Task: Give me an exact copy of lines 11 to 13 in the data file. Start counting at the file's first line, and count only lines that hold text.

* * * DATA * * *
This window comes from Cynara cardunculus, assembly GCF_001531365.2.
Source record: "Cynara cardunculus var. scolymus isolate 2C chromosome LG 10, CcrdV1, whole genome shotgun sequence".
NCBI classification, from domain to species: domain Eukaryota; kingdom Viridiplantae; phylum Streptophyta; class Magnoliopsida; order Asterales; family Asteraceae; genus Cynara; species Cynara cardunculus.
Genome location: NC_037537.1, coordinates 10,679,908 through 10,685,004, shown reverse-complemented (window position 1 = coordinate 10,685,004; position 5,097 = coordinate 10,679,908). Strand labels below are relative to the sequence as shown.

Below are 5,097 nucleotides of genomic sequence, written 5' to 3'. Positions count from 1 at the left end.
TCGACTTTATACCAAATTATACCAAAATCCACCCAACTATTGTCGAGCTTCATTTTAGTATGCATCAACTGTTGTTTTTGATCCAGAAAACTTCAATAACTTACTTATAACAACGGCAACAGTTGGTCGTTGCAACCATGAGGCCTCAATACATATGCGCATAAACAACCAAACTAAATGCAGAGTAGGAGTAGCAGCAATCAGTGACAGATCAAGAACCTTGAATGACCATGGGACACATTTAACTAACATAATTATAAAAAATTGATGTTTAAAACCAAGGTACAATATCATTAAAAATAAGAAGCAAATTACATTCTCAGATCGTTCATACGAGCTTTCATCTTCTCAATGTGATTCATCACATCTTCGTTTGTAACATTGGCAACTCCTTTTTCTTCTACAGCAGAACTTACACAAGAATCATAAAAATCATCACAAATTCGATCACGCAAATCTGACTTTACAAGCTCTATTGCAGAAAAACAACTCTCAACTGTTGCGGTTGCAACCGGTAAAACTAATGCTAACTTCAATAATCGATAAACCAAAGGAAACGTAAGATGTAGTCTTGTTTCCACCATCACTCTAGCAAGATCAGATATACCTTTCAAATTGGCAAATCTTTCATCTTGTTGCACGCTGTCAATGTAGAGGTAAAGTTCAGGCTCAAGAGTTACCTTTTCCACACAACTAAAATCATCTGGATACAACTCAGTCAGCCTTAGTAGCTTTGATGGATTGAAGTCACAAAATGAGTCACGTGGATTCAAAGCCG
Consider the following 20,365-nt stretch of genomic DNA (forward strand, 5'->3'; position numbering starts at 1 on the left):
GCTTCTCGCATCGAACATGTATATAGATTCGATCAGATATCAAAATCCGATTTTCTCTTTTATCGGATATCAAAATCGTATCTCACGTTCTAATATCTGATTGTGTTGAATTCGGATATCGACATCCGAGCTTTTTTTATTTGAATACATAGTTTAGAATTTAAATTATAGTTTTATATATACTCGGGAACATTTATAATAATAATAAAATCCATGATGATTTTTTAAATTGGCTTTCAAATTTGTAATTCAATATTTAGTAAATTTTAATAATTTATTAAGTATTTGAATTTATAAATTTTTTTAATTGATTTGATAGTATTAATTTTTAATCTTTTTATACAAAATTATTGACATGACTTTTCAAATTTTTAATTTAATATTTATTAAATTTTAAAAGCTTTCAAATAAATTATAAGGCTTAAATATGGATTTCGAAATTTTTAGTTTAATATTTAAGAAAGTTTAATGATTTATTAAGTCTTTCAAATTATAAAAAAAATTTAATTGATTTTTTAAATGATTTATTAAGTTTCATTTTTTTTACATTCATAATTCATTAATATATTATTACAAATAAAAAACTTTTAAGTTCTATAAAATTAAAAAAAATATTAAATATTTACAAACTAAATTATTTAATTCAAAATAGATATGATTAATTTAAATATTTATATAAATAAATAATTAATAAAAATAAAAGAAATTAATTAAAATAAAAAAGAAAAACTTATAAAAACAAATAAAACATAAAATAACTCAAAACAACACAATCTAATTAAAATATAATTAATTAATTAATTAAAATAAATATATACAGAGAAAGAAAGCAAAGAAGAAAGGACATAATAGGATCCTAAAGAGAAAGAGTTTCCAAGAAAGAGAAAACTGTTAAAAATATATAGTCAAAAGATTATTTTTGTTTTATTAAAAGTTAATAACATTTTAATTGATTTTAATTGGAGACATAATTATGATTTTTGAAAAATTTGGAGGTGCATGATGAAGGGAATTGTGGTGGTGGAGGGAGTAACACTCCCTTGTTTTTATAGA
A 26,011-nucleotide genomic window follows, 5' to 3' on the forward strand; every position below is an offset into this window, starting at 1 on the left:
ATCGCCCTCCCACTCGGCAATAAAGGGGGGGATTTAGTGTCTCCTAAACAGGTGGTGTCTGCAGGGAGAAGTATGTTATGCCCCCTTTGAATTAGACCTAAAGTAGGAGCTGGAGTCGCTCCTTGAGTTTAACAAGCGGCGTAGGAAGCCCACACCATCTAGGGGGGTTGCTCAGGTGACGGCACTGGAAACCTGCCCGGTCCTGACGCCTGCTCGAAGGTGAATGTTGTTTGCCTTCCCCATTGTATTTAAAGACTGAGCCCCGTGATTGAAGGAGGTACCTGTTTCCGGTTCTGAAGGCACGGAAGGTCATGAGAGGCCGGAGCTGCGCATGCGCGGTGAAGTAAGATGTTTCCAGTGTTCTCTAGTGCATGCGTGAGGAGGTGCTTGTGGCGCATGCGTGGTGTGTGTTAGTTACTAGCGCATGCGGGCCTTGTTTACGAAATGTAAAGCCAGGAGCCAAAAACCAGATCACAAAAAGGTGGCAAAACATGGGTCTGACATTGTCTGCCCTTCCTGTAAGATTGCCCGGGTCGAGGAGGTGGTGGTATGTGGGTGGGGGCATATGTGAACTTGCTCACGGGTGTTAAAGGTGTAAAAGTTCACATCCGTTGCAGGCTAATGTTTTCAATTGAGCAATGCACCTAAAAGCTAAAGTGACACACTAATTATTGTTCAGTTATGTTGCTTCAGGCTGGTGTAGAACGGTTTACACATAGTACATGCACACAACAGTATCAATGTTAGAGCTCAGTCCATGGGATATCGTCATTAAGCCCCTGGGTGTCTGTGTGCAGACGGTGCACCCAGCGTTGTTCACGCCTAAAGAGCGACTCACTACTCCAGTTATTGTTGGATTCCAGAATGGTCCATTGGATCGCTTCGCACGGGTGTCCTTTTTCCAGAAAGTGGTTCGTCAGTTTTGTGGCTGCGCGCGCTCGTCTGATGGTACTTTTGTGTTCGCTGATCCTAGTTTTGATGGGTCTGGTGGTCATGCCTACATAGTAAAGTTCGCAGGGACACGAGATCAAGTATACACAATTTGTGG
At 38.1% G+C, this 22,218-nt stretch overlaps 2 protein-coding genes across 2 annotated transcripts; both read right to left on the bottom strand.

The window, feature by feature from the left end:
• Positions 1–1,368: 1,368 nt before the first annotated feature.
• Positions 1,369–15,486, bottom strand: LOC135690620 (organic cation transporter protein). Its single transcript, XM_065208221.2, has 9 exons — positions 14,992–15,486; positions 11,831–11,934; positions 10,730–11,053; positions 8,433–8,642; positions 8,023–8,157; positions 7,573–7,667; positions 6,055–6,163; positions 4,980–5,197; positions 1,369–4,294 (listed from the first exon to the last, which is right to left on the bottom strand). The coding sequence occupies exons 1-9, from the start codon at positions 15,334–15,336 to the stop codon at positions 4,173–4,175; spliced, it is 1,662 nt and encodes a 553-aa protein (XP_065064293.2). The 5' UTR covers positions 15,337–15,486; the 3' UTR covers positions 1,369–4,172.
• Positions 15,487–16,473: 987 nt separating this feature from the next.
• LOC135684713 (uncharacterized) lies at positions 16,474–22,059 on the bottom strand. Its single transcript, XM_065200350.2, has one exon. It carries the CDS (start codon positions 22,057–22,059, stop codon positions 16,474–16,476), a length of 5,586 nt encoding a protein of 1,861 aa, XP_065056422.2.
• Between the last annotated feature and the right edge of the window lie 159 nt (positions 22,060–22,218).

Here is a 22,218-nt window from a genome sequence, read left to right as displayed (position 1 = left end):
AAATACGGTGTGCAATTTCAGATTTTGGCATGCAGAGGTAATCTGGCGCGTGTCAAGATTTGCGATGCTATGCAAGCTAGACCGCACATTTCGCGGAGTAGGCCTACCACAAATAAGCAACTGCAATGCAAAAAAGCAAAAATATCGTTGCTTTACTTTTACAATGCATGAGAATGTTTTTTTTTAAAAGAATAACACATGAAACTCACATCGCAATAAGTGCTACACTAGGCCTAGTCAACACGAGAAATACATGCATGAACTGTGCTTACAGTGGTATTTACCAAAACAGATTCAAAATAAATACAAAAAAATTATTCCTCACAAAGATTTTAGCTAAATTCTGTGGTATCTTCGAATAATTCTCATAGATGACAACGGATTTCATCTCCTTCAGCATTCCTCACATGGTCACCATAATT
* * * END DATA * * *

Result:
At 38.1% G+C, this 22,218-nt stretch overlaps 2 protein-coding genes across 2 annotated transcripts; both read right to left on the bottom strand.

The window, feature by feature from the left end:
• Positions 1–1,368: 1,368 nt before the first annotated feature.